The turmoil in the electric-car industry continues unabated and has claimed a high-profile pioneer, as Tel Aviv-based Better Place named a replacement for the company’s founder Shai Agassi as chief executive officer.
Agassi was considered something of a visionary in the EV business for developing a business model that had drivers swapping rather than recharging batteries.
“Over the past five years, Agassi has pioneered an innovative technology solution aimed at making electric cars more affordable and more convenient than gasoline cars,” the electric vehicle start-up company said in a statement.
“Under Shai’s leadership, we’ve successfully achieved our goals in the first chapter of Better Place, and we owe Shai our gratitude for turning his powerful vision into a reality,” said Idan Ofer, Chairman of the Better Place board of directors. Agassi was replaced by Evan Thornley, the CEO of Better Place of Australia.
Almost exactly five year after Agassi launched Better Place –lining up high-profile support from the likes of fellow EV proponent Carlos Ghosn, the CEO of the Renault/Nissan Alliance, the Israeli firm said it was a “natural point…to realign for its second chapter.”
While the timing was something of a surprise, the succession from Agassi to Thornley was not. He has been an active member of the battery car firm since shortly after its launch.
“In his four years as CEO of Better Place in Australia, Evan has built an impressive track record, particularly around establishing a strong set of industry partners there. Evan brings the right combination of entrepreneurship and coalition and team building to take Better Place to the next level,” Ofer continued.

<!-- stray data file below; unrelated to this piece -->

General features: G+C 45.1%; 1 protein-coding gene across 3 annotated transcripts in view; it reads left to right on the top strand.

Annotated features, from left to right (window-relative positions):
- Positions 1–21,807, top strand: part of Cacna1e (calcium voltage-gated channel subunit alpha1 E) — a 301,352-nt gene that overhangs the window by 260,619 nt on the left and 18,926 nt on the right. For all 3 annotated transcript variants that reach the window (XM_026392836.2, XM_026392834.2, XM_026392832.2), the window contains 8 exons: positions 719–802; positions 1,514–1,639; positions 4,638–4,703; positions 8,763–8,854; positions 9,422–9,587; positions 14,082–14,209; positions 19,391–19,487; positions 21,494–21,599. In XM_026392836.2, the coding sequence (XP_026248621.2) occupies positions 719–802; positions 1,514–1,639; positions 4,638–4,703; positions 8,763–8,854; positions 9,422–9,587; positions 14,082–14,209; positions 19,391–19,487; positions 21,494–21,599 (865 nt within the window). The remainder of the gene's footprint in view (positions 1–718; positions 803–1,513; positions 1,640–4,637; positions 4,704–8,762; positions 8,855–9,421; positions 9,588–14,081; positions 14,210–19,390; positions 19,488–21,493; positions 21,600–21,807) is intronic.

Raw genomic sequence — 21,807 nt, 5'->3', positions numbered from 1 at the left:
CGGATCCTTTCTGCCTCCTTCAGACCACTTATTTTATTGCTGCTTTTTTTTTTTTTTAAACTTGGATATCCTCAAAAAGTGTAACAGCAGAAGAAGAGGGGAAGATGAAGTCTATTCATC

Thornley also was instrumental in the creation of EV Engineering Ltd., a collaborative venture between global automotive leaders, to develop and create switchable-battery electric car technology. An entrepreneur at heart, Thornley founded one of the first Australian technology companies to be listed on the NASDAQ.
Agassi founded Better Place in 2007 with the ambitious goal of replacing the world’s gas pumps with battery-swapping stations for electric cars. But despite vast publicity, the idea has gained little traction so far.
According to the Israeli newspaper Haaretz, Better Place had posted $477 million in cumulative losses since the beginning of 2010. The paper reported that the firm has $181 million in cash reserves, which at the current rate of spending would last less than five more quarters.
Agassi amassed more than $800 million in private capital since the company’s founding. He used lofty rhetoric about the need to rid the world of its addiction to oil to persuade investors and powerful leaders to back his plan.
Better place has opened 24 battery swapping stations in Israel, and 12 in Denmark but has fewer than 1,000 customers total in both countries.
Under Agassi, Better Place has worked closely with Renault/Nissan, which is facing its own difficulties in launching its electric vehicle business. While Nissan Chief Executive Carlos Ghosn set a target of doubling global Leaf sales in the current fiscal year that runs through March 2013, Leaf sales are up only 9% in total and have fallen 27% in the U.S.
During a discussion with TheDetroitBureau.com last week, Ghosn acknowledged he is “disappointed” with sales results so far – but quickly insisted, “We will be patient.” The maker is set to launch production of the Leaf on a new assembly line at its Smyrna, Tennessee manufacturing complex, in December, and insists that will help charge up sales.
(Ghosn disappointed with EV sales but still sees a bright future. Click Here for more.)
Unfortunately for Agassi, Better Place appears to have run out of patience and will hope a new management team can forestall the company’s collapse.
Paul A. Eisenstein contributed to this report.